Archive for September, 2012

Uzma Aslam Khan’s Thinner than Skin

Wednesday, September 26th, 2012

My my, this blog has been quiet. But now some great news: Uzma Aslam Khan’s Thinner than Skin is just back from the printers. We’re enormously excited and honored to be publishing Uzma’s fourth novel, the first since her stunning The Geometry of God—one of Clockroot’s first books and according to Kirkus Reviews one of the best books of 2009.

A little advance praise for Thinner than Skin:

“In gorgeous prose, Khan writes about Pakistan, a land of breathtaking beauty, and the complex relationships between people who are weighted with grief and estrangement. As her characters’ lives play out against the backdrop of the external world whose violence gradually closes in on them, Khan brilliantly probes the fatal limitations of human understanding. A novel of great lucidity and tenderness, filled with splendid descriptions of the land, the people who have always inhabited it, and those who are irresistibly drawn to it.”
—Therese Soukar Chehade

“Smart, fierce, and poignant: perhaps the most exciting novel yet by this very talented writer.”
—Mohsin Hamid

You can read an excerpt of Thinner than Skin here in the Daily Star, as well as in the soon-to-be-released fall issue of the Massachusetts Review (print only! but why not get a copy of such a great magazine?). An excerpt also appeared in Granta‘s widely celebrated recent issue on Pakistan. As always, please contact us if you’d like a review or desk copy. I’ll close with a little more about the novel itself:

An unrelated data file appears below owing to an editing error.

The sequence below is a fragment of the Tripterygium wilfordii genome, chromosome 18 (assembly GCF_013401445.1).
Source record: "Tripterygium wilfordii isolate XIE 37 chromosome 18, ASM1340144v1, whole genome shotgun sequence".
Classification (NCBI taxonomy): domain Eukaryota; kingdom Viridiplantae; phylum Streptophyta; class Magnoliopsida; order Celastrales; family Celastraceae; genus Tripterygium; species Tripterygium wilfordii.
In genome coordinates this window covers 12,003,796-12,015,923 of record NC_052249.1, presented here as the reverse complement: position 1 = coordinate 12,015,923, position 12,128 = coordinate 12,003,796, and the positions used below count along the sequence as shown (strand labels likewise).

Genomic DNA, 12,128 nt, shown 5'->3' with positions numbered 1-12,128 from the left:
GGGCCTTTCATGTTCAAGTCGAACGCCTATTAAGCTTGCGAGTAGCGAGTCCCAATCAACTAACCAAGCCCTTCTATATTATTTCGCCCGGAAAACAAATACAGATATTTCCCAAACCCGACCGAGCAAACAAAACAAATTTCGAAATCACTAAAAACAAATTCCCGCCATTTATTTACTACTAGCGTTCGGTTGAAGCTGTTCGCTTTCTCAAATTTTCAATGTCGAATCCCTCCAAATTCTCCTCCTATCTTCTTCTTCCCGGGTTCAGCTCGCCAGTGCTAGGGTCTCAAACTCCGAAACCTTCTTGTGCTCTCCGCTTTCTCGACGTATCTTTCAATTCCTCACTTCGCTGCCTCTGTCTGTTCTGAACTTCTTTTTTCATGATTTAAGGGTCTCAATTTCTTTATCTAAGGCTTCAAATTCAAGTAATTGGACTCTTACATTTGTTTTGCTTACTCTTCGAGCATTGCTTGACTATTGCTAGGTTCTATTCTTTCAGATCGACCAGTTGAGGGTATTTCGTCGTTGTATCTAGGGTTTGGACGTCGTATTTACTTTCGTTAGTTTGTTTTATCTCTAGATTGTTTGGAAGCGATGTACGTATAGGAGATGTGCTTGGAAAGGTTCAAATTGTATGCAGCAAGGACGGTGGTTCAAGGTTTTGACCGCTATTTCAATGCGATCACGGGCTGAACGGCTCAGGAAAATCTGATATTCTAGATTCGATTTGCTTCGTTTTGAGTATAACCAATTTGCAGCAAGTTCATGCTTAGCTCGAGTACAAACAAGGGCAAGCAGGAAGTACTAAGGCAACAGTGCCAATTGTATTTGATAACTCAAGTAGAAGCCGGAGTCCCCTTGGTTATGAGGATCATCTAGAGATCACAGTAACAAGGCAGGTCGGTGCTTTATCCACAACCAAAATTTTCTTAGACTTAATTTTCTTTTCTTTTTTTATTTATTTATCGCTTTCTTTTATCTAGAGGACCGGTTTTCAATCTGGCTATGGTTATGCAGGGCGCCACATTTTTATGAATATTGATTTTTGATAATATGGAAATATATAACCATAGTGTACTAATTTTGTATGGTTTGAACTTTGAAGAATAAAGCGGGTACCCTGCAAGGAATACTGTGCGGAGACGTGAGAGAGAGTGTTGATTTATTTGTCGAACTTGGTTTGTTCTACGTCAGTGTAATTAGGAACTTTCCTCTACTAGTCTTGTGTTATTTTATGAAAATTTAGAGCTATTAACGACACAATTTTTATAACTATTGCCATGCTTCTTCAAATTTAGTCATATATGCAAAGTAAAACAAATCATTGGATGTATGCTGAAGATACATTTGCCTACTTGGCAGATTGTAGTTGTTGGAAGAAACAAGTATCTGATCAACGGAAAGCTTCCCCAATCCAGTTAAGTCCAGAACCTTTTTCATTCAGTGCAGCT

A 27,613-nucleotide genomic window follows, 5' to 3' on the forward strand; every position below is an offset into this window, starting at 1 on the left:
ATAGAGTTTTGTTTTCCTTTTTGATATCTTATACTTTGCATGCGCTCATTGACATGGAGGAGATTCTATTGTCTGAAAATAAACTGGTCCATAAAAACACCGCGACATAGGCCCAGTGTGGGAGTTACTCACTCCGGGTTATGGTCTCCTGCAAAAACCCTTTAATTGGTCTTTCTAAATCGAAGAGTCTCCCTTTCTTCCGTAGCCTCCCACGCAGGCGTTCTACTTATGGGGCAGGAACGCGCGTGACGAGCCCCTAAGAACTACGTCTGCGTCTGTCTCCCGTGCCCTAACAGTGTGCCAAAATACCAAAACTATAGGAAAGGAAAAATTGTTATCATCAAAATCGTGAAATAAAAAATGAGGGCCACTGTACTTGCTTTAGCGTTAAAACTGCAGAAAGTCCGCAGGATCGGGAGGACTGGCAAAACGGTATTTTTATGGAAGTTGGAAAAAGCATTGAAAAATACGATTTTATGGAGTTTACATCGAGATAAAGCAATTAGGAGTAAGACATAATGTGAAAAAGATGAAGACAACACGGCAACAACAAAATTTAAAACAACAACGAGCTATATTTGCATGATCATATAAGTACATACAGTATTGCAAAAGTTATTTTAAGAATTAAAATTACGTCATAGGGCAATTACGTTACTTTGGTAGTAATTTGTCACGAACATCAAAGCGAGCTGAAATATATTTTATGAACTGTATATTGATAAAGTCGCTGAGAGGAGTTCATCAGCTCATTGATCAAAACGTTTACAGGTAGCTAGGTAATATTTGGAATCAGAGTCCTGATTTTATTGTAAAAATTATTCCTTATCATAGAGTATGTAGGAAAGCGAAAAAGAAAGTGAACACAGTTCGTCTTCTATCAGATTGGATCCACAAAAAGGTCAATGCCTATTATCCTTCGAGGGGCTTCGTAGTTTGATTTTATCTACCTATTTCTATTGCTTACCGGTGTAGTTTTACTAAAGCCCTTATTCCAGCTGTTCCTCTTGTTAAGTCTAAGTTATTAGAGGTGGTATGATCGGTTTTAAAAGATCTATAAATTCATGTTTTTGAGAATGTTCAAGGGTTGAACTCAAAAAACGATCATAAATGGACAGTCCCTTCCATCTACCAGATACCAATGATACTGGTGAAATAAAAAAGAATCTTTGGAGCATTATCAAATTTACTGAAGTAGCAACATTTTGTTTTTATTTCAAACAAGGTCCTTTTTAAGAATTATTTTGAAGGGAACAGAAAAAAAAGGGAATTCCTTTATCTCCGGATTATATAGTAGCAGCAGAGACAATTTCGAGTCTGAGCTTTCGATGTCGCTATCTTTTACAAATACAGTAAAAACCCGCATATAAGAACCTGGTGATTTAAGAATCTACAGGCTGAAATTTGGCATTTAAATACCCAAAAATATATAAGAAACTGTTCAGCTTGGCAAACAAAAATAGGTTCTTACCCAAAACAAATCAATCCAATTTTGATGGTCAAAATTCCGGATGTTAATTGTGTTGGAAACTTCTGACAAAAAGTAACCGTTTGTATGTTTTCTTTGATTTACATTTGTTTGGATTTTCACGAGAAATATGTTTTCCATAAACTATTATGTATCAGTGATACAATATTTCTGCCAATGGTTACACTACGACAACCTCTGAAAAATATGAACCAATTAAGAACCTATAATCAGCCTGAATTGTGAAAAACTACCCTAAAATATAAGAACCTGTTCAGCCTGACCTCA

In the wilds of Northern Pakistan, where glaciers are born of mating ice, two young lovers shatter the tenuous peace of a nomadic community

Thinner than Skin is a riveting novel about identity and belonging. It’s also a love story: between Nadir, a Pakistani man trying to make his way as a photographer in America, and Farhana, a Pakistani-American woman who wants to return to a country she’s never seen. Together Nadir and Farhana journey to Pakistan, accompanied by one of her colleagues—who will join her in studying Pakistan’s extraordinary glaciers—and by Nadir’s oldest friend. But they are not the only interlopers here: a suspect in a recent bombing has arrived just before them, and the authorities’ hunt for him casts a dangerous shadow over their journey. It is here, in this magnificent landscape—where glaciers are born of mating ice—that a chance meeting with a young nomad will change their lives, and the lives of those around them, forever.

Thinner than Skin is a haunting tribute to these lands, and to the nomadic life of the indigenous people there, where China encroaches and Pakistanis, Uzbeks, Russians, Chinese, and Afghans all come together to trade. It is a work of piercing beauty and intelligence, and an urgent novel for our times.